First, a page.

Why Winners Learn To Share Power

Startups with Stable Leadership Teams More Likely To Grow

Sep 05, 2019
Management
As Featured In 
Strategic Management Journal

Some startups bet everything on a single visionary founder. But new research from the University of Maryland's Robert H. Smith School of Business suggests shared leadership is a better option — if top management teams can work together without all the drama that sometimes triggers high-profile departures.

"Top management teams that waste energy on power struggles, political coalition building and scapegoating drag their organizations down," says Rajshree Agarwal, co-author of the study with Maryland Smith colleague Serguey Braguinsky and Atsushi Ohyama at Japan’s Hitotsubashi University. "Leaders who learn to share power and resolve conflicts in healthy ways lift their organizations up."

Startups that achieve stable shared leadership are most likely to survive the launch phase and emerge as "centers of gravity" within their industries, the authors write in Strategic Management Journal. "The collaborative approach gives fledgling organizations their best chance to grow and achieve industry dominance," says Agarwal, the Rudolph P. Lamone Chair and Professor in Entrepreneurship.

Founders who keep all the power for themselves avoid the risks of infighting. But even if they are superbly talented, they fall prey to growing pains when their organizations get too big to manage alone.

"There are just not enough hours in a day," Agarwal says. "Our research shows organizations with single leadership are inevitably outrun by organizations that foster stable shared leadership."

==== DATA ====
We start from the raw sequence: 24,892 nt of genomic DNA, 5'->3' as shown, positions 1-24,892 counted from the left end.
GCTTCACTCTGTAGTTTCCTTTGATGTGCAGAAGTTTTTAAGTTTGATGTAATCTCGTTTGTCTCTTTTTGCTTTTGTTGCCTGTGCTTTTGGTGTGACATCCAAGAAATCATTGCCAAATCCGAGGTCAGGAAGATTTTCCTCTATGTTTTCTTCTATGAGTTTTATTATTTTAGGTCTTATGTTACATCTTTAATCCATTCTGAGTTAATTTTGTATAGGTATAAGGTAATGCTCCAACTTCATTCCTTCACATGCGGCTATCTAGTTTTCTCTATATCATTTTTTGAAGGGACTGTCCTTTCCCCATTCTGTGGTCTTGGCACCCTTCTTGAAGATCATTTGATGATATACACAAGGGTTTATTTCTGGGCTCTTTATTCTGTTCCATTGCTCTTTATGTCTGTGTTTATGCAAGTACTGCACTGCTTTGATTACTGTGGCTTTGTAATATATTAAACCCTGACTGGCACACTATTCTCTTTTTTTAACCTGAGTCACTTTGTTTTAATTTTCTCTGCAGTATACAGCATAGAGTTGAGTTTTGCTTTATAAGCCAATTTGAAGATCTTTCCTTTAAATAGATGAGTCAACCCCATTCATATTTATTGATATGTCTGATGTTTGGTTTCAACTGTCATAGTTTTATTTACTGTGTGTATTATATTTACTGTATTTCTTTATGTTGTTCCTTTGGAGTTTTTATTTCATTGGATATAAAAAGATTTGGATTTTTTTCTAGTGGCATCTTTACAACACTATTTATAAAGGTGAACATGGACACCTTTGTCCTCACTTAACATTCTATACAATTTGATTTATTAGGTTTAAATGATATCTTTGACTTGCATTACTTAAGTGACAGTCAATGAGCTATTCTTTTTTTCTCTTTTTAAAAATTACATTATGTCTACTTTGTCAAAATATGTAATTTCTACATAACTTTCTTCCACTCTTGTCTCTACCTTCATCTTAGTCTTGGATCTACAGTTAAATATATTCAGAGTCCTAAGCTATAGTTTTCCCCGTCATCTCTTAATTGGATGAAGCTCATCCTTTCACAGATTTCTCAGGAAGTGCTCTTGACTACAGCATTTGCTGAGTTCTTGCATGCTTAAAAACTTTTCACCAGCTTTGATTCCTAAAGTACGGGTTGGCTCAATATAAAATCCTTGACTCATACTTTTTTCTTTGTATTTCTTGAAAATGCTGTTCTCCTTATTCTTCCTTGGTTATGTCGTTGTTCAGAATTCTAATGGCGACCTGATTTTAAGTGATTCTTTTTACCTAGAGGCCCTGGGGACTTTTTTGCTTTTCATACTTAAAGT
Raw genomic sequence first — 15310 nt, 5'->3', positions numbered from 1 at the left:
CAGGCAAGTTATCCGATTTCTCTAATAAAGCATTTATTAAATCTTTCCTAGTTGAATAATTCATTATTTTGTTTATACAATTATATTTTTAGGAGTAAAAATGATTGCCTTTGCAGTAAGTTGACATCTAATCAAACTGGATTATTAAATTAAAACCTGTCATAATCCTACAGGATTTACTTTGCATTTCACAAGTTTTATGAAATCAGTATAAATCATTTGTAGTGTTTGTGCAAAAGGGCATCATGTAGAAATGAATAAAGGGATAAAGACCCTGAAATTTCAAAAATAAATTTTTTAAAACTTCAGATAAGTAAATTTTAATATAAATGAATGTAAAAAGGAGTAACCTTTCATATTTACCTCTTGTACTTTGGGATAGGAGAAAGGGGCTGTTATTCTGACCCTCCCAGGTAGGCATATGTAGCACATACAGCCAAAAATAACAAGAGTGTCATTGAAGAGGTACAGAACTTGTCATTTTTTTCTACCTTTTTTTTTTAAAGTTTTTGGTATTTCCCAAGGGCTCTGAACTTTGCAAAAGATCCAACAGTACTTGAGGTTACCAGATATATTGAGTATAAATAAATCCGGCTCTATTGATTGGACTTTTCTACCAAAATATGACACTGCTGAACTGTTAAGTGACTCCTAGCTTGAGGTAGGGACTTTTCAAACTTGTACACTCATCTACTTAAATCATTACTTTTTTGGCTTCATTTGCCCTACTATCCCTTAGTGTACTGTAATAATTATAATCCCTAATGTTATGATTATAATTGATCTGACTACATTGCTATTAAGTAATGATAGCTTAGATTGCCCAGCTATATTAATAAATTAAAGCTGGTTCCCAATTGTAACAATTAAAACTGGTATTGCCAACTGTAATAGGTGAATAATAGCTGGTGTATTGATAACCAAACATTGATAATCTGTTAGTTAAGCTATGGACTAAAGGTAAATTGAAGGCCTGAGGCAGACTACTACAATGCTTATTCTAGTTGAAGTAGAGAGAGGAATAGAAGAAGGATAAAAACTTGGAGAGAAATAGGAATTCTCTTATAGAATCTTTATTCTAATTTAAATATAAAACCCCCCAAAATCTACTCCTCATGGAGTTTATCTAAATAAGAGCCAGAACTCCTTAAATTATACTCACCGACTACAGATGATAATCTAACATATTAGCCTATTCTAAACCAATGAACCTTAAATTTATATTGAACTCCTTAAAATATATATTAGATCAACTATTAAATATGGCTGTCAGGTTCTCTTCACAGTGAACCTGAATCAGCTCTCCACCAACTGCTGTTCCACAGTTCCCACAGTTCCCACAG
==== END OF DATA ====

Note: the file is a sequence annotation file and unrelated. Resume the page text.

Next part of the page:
To study the processes of firm growth, the authors analyzed the Japanese cotton spinning industry from 1883 to 1914. They combined strategy and historical perspectives, relying on quantitative firm‐level data and detailed business histories.

"Rich firm and industry historical accounts documented at the time of occurrence enable triangulation of qualitative and quantitative data over entire firm and industry lifecycles," the authors write.

Learn more: Centers of gravity: The effect of stable shared leadership in top management teams on firm growth and industry evolution is featured in Strategic Management Journal.

About the Author(s)

Serguey Braguinsky is an Associate Professor at the University of Maryland Robert H. Smith School of Business and the Department of Economics, a Research Associate at the NBER Productivity, Innovation, and Entrepreneurship Program, and an Affiliated Fellow at the Institute of Social and Economic Research, Osaka University.

Rajshree Agarwal

Rajshree Agarwal is the Rudolph Lamone Professor of Entrepreneurship and Strategy and director of the Ed Snider Center for Enterprise and Markets at the University of Maryland. She studies the evolution of industries, firms and individual careers, as fostered by the twin engines of innovation and enterprise. Agarwal's scholarship uses an interdisciplinary lens to provide insights on strategic innovation for new venture creation and for firm renewal. She routinely publishes in leading journals in strategy and entrepreneurship. An author of more than 60 studies, her research has been cited more than 10,000 times, received numerous best paper awards, and funded by grants from various foundations, including the Kauffman Foundation, the Rockefeller Foundation and the National Science Foundation. She is currently the co-editor of the Strategic Management Journal and has previously served in co-editor and senior editor roles at Strategic Entrepreneurship Journal and Organization Science respectively.

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Robert H. Smith School of Business
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